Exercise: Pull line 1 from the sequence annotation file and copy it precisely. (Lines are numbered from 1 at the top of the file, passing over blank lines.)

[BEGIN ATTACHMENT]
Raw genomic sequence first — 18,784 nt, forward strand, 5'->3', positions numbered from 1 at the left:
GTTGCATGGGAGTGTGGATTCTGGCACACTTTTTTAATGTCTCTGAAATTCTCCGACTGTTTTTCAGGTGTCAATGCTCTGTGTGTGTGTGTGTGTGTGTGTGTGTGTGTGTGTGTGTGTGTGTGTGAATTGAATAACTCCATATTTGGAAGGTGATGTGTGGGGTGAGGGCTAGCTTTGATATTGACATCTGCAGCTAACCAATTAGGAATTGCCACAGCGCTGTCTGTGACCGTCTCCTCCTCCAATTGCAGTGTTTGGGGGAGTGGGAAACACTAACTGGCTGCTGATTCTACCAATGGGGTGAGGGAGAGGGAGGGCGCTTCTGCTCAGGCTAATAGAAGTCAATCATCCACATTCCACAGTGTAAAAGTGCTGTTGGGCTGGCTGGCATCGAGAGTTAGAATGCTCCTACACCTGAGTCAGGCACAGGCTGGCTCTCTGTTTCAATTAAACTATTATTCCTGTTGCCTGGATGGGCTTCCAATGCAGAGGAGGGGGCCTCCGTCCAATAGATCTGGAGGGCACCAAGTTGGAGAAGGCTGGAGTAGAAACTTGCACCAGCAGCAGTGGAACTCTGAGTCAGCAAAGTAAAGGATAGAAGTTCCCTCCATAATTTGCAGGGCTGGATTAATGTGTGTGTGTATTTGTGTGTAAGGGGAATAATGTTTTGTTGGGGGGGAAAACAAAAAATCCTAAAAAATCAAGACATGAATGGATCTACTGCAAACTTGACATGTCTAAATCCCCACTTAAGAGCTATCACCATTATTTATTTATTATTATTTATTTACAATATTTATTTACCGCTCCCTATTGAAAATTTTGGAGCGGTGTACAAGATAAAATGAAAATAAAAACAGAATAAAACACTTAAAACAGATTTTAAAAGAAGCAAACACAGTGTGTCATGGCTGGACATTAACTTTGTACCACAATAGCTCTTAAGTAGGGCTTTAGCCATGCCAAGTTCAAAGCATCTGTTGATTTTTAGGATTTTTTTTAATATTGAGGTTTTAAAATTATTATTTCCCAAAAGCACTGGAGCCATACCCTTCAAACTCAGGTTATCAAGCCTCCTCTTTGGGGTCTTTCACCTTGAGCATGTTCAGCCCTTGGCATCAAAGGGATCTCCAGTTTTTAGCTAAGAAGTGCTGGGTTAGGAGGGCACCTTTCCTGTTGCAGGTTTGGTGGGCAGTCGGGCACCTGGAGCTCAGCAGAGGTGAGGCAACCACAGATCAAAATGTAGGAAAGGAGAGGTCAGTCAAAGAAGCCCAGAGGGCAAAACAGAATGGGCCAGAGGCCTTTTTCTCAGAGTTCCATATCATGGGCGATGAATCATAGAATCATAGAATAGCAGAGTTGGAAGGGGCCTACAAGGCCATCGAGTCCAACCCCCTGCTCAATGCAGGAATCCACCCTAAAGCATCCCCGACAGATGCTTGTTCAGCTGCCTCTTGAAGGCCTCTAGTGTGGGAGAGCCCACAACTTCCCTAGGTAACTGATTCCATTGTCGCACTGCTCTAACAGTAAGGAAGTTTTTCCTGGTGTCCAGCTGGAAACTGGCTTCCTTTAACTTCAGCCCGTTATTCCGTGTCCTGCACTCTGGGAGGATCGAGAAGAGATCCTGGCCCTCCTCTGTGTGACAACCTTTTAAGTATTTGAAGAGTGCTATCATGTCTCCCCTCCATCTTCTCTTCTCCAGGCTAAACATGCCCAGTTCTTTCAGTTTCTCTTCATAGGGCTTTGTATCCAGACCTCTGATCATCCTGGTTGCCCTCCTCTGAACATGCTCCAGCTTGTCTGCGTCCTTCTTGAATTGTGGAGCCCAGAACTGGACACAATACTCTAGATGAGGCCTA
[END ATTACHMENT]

Raw genomic sequence first — 18,784 nt, forward strand, 5'->3', positions numbered from 1 at the left: